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The Future is Nouveau. . .

Years ago, on a cold and drizzly Wednesday November evening in London, I stumbled across a street lined with luxury British cars from vintage Jaguars to new Aston Martins. Excited drivers milled about jovially talking with great animation. Numbers were draped over the driver side doors in a style reminiscent of rally cars. It took me a moment to add up the math of the situation - it was a Wednesday night in November, the cars were extremely high end, the numbers, and the well healed drivers larking about – this had to be the beginning of the famed Beaujolais Run! I had read an article about this event just a few months prior in Decanter and I was stunned to have randomly stumbled across this precious moment in a city as massive as London! A decades old charity event that raises money for the Royal Airforce Benevolent Fund – it began with two men carrying Beaujolais Nouveau in their trunk and racing to be the first back to London.

Why Beaujolais Nouveau? Arguably a very simple wine, made famous by a stunningly successful marketing campaign. At one point cases were flown on the Concorde for its release as it was so popular. The wine itself is the freshest expression of the vintage – merely two months old – hence “Nouveau” or “New”. Made of gamay grapes from the Beaujolais region in Burgundy – the nouveau may legally be released at the stroke of midnight on the 3rd Thursday in November. A quaffable wine meant to celebrate the end of harvest over plates of charcuterie, steak frites, and roasted chicken.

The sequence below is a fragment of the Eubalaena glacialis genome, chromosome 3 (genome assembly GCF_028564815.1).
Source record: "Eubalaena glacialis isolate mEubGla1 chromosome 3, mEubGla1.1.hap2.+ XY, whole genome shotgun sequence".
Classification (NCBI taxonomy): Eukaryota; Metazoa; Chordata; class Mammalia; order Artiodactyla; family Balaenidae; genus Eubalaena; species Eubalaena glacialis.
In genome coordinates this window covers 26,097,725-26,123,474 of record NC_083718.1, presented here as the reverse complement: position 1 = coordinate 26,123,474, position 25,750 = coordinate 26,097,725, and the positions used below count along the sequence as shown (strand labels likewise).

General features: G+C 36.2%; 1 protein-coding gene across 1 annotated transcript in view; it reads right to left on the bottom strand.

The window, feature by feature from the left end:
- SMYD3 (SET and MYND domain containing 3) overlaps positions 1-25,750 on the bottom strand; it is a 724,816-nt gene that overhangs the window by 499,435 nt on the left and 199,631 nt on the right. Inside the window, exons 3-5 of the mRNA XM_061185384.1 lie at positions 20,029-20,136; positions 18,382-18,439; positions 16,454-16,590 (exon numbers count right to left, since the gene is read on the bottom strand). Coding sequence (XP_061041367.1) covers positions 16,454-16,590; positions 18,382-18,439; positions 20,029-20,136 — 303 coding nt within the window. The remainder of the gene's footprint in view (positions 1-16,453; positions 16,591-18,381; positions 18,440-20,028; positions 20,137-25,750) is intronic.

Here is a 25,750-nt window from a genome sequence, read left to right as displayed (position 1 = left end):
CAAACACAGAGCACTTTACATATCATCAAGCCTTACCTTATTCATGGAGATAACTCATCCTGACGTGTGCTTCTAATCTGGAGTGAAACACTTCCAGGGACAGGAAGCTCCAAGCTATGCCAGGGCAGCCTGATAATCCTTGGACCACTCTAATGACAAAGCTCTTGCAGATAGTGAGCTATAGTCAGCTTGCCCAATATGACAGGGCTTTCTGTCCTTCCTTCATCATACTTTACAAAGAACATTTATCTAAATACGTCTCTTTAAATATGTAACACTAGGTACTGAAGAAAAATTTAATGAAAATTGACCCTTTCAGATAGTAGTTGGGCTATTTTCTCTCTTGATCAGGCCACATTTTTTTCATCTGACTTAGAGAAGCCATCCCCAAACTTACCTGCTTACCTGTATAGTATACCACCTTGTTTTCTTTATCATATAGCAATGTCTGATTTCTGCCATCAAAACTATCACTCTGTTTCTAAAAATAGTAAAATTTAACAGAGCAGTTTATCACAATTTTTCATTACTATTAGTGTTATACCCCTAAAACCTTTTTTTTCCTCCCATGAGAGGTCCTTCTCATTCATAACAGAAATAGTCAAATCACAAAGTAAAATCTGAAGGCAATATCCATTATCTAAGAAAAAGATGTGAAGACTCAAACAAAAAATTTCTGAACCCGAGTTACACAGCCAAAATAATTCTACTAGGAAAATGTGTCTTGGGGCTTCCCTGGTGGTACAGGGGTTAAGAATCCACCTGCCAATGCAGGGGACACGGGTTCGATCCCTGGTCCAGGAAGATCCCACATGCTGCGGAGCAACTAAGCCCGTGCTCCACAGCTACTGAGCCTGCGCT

Hailing from Burgundy, the gamay grape has long been considered the lesser of the grapes used for Burgundy production. The grape was first found in the village of Gamay sometime in the late 1300’s. Most likely a mutation, it provided the local villagers with a reliable grape from which to make wine. Proving to be a favorite of those working harvest, the grape wasn’t considered to be a noble grape and was banned from use by Phillip, the Bold – Duke of Burgundy. He only wanted to have wine produced from fine grapes made within his land – more so, those wines would increase his own wealth. Ordered to be ripped out from the vineyards, gamay fell into disfavor – but never went away. It continued to thrive in the then distant area of Beaujolais, safe from the hold of Phillip the Bold.

Wines from the grape offer charming raspberry and cherry notes with bright acidity. While the nouveau wines are fresh, fruity, and low in tannins, those seeking a more serious expression of the gamy grape can look to the wines from the 10 crus, or delineated wine areas, within Beaujolais. These wines will show a deeper depth of fruit expression, structure, and complexity – stunning with roasts, chicken pot pie (especially those from the Fleurie cru – a personal favorite), and a Thanksgiving feast. So, on the third Thursday of November, you will see these wines pop up around you in stores and feted in French restaurants. Treat yourself to an evening of merriment with fresh wine, French food, and great friends. Or, if so inspired, explore the beautifully food friendly Cru Beaujolais wines and toast to life!

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Mariano J Doble
Mariano J Doble
Nov 01, 2022

Beth Anne, thanks again for another relevant topic, especially as we approach Thanksgiving. Let's break with tradition and include some Beaujolais Nouveau...fresh, fruit driven and ready to go! That sounds like a plan to me!

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